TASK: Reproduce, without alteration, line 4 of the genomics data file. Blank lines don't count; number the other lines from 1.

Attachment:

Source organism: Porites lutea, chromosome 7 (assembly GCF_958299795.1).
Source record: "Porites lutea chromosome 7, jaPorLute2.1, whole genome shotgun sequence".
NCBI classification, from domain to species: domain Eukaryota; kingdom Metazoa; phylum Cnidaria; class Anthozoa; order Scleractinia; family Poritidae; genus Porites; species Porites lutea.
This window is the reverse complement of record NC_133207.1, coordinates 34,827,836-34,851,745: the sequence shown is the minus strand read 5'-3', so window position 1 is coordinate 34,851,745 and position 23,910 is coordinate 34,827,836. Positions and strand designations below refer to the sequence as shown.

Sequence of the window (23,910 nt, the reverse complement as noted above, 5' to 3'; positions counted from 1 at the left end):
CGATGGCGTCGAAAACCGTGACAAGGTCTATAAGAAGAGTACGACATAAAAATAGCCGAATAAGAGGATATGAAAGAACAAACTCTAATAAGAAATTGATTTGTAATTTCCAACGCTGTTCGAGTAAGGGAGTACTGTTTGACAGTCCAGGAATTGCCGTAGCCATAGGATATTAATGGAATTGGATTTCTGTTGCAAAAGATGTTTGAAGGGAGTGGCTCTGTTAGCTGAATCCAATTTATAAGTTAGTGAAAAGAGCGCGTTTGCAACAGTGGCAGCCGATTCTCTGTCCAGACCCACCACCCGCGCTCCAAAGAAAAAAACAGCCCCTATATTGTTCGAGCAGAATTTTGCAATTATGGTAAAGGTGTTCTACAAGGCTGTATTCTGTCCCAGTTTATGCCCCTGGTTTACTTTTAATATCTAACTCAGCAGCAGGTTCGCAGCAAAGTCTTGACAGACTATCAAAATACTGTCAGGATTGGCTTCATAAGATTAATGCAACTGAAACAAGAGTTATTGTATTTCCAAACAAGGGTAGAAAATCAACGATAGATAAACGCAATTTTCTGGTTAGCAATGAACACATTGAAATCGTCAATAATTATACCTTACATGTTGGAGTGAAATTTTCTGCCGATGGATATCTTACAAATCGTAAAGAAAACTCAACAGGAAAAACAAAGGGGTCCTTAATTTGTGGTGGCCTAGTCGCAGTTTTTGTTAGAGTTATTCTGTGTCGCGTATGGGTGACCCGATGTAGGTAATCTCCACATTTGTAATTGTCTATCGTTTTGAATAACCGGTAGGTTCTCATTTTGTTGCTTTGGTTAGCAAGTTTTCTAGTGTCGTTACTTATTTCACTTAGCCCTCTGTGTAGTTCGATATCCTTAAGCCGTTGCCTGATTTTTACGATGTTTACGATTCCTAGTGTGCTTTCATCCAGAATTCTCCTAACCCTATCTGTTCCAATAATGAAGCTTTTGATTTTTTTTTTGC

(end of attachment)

This window is the reverse complement of record NC_133207.1, coordinates 34,827,836-34,851,745: the sequence shown is the minus strand read 5'-3', so window position 1 is coordinate 34,851,745 and position 23,910 is coordinate 34,827,836. Positions and strand designations below refer to the sequence as shown.